Brett Szyjka: Incandenza Relations

Brett Szyjka is a Software Engineer from Buffalo, New York.  If he’s not coding, reading, or watching baseball, he’s probably asleep.

Hooray everyone, we’re more than a quarter of the way to the finish!  This is my second time through Infinite Jest aside from all of the picking I’ve done at my favorite sections.  I’m enjoying it more than the first time actually and I wanted to quickly thank all of the guides for doing the work of facilitating conversation and highlighting perspectives that otherwise I would have missed out on. Continue reading “Brett Szyjka: Incandenza Relations”

The Play’s the Thing

“The play’s the thing,” Hamlet declares in Act II: Scene II of Hamlet, “Wherein I’ll catch the conscience of the king” (582-3). With this, Shakespeare’s titular character finally decides to take action after two full acts spent in a perpetual limbo of indecision. This moment in the play thus announces what looks like a definitive turning point for the hero and for the audience because the stage is set  – all the players have been introduced and their motivations laid out – and it seems as if it is time for some action at last.

Well, the section that I read this week felt akin to this moment for me. Like things were really starting to come together and signal a forward push in the narrative. For the first time thus far in my journey into Infinite Jest, I felt like I was truly beginning to make connections – between all the characters, events, and tiny details mentioned earlier in the novel – and piece together a kind of bigger picture (albeit a fuzzy one).

Honestly, though, I had so many delightful “Aha!” moments when reading this latest page chunk.


For instance, I had three huge moments of revelation (resulting in a reaction not-so-unlike the one depicted in the gif above) prompted by the following occurrences:

  • The discussion that the ETA boys have on pages 211-9 about DMZ, its infamous side-effects, and the necessity to sample it before “unleashing it” (216) on the general population that seems to suggest that this is what causes Hal to deteriorate and reduce him to his pitiful state in the opening pages. And, even if I’m wrong, it seemed to offer at least a potential explanation for what happens in Hal’s future.
  • The one-two punch that Joelle van Dyne is not only Madame Psychosis, but also related to the Incandenzas in a major way (once-muse to Himself and ex-lover to Orin) that brings so many seemingly disparate threads together. If anything, the textual and paratextual (I’m looking at you, Footnote 80) sections focusing on Joelle are what really seem to tighten up the narrative while offering some more insight on the increasingly dysfunctional Incandenzas.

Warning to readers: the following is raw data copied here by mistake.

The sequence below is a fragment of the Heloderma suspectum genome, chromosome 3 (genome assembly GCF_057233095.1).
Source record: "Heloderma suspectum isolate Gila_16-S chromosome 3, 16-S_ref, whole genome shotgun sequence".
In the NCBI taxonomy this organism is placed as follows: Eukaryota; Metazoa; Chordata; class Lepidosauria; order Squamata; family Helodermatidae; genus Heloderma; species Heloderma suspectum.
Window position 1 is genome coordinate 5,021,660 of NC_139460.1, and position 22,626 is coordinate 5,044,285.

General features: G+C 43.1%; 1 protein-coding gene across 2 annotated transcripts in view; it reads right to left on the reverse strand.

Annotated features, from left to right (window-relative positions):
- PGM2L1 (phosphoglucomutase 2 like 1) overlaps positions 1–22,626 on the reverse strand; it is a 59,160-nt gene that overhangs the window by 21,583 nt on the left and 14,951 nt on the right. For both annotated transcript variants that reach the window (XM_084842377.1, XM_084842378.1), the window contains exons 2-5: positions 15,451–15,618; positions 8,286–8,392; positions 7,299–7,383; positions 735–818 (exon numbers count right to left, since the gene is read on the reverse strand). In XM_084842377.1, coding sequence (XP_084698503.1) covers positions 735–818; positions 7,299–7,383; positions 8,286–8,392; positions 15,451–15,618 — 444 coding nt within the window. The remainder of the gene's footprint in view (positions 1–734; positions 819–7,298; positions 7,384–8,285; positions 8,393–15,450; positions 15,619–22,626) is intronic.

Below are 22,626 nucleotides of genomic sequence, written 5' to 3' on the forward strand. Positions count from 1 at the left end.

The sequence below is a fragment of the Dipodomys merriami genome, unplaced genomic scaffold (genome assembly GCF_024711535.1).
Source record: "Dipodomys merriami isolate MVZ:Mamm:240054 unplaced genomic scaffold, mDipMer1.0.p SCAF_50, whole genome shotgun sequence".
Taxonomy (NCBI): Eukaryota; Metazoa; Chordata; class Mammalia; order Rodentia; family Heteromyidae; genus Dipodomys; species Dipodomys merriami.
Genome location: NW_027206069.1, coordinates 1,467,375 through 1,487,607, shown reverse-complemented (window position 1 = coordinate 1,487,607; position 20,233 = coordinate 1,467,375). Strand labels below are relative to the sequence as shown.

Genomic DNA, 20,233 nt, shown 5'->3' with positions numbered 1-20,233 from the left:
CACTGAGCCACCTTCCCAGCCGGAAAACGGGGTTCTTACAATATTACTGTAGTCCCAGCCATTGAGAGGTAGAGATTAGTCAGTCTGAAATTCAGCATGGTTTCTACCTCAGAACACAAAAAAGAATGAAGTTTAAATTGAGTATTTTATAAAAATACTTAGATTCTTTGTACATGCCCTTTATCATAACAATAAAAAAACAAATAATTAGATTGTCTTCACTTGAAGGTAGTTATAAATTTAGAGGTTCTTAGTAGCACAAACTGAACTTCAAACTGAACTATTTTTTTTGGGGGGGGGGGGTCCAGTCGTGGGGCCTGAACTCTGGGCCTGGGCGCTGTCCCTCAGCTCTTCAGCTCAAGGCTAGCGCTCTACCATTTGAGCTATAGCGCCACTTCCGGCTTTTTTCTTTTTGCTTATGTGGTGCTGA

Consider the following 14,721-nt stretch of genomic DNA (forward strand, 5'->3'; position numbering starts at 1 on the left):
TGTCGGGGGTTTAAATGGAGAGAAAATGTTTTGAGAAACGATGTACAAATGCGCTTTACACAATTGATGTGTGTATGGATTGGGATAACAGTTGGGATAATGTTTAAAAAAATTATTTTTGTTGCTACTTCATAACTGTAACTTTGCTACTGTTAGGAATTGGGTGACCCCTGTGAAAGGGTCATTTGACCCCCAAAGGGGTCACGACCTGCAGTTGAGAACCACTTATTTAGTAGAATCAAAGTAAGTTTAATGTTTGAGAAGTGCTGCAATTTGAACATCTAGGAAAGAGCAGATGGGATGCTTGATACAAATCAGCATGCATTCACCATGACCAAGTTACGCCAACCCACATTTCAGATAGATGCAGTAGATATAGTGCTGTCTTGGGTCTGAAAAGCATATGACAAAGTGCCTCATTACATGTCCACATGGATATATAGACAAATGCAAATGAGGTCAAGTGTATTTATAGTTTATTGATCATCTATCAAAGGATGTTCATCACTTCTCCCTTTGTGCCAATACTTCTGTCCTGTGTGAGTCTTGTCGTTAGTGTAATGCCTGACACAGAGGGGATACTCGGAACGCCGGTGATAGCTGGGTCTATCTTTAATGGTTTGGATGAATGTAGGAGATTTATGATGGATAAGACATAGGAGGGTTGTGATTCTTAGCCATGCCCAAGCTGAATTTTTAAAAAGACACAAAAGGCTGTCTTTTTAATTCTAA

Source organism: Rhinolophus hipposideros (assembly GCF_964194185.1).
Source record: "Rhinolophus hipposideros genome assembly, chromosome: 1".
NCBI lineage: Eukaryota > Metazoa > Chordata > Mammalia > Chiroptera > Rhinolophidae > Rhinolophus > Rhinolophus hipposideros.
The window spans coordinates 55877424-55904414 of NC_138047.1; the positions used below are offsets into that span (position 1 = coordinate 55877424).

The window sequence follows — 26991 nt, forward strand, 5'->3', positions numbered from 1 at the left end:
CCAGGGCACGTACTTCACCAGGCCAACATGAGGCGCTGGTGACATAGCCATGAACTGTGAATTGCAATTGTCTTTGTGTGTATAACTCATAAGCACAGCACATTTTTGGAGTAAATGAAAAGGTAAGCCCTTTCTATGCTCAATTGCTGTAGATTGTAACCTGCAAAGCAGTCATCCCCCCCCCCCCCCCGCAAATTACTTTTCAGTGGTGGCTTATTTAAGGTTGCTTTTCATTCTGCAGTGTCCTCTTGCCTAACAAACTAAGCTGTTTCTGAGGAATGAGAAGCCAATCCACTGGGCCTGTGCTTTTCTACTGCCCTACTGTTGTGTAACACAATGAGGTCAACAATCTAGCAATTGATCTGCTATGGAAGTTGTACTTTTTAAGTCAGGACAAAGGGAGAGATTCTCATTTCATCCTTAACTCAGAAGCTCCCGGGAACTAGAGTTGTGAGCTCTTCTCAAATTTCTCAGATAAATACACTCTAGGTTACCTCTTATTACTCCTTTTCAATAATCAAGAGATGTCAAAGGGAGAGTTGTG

• The telephone conversation between Hal and Orin on pages 242-58 that fills the reader in on some of the graphic details of JOI’s suicide and the ways in which it has traumatized Hal (emphasis on ‘traumatized’). I felt as if their dialogue also fleshed out the strain in their relationship, pointed to the origins of different tensions within the family, and integrated yet another seemingly separate subplot by making reference to the Wheelchair Assassins.

Now, it is very possible that these connections were hinted at before now and that this first-time reader simply didn’t pick up on them; however, even if that is the case, I wanted to mark this week down as the one where I first felt a shift. Since IJ is a whopping 1079 pages (including the footnotes), perhaps it is only fitting that it takes nearly 300 of them to move from exposition to rising action.

Either way, this week’s reading left me with that same anticipation I always get at the end of Hamlet‘s second act when I know we’re about to move into the third one, which is my favourite because it’s when the plot really gets moving.

(If you’re drawing a blank on what exactly makes up act three of Hamlet, allow me to refresh your memory.

This act has everything.*


Dramatic break-ups. Guilt-trip plays. Teenage angst. Almost-murders. And… actual-murders!

Oh. There’s also Hamlet’s most iconic soliloquy, but I digress.)

Now, Phil talked about heroes in his post on Monday and how Wallace appears to critique the emergence of this new kind of hero that Hal describes in his essay as “the hero of non-action, the catatonic hero, the one beyond calm, divorced from all stimulus” (142, original emphasis). In his bleak depiction of all the characters who have dulled their ability to react and willed themselves into a state of non-action, DFW seems to hold up those who are brave enough to react as the real heroes of the narrative.